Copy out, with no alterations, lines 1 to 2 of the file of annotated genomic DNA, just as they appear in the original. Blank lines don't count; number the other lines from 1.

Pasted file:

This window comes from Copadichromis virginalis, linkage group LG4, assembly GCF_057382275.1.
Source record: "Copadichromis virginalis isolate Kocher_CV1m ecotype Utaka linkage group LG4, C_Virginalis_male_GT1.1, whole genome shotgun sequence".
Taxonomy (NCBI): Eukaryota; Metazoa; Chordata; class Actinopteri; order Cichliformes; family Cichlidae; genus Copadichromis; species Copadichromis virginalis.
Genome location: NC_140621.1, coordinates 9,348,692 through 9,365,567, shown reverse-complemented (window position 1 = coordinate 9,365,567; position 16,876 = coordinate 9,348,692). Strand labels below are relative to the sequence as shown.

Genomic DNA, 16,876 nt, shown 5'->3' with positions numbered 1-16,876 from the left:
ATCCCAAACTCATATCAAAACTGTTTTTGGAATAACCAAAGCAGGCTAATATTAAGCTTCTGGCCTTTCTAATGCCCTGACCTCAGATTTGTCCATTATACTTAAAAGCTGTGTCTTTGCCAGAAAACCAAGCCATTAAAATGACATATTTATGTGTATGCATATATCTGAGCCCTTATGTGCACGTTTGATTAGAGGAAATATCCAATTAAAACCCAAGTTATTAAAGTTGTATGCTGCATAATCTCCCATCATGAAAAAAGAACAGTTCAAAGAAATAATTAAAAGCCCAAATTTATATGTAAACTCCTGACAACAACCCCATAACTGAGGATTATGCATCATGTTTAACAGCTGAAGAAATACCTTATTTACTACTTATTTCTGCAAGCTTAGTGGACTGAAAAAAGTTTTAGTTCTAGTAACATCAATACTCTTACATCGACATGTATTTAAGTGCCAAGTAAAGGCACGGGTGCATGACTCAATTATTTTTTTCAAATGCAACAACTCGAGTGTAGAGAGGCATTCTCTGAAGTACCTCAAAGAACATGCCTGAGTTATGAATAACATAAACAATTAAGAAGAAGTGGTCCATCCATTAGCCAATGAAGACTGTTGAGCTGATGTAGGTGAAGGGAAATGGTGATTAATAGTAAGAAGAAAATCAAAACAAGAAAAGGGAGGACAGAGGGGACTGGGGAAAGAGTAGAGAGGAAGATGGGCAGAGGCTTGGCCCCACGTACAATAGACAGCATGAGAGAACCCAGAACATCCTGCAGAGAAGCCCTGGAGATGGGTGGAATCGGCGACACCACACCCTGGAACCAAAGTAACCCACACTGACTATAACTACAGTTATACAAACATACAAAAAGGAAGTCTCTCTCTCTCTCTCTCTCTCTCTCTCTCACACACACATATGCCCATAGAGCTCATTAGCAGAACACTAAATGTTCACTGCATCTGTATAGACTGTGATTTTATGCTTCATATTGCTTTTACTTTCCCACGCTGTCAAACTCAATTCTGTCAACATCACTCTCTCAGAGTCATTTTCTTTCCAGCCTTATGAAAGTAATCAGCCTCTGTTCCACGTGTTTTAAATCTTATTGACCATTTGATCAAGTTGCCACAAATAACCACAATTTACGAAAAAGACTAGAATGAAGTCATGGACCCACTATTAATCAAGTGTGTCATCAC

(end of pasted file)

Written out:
This window comes from Copadichromis virginalis, linkage group LG4, assembly GCF_057382275.1.
Source record: "Copadichromis virginalis isolate Kocher_CV1m ecotype Utaka linkage group LG4, C_Virginalis_male_GT1.1, whole genome shotgun sequence".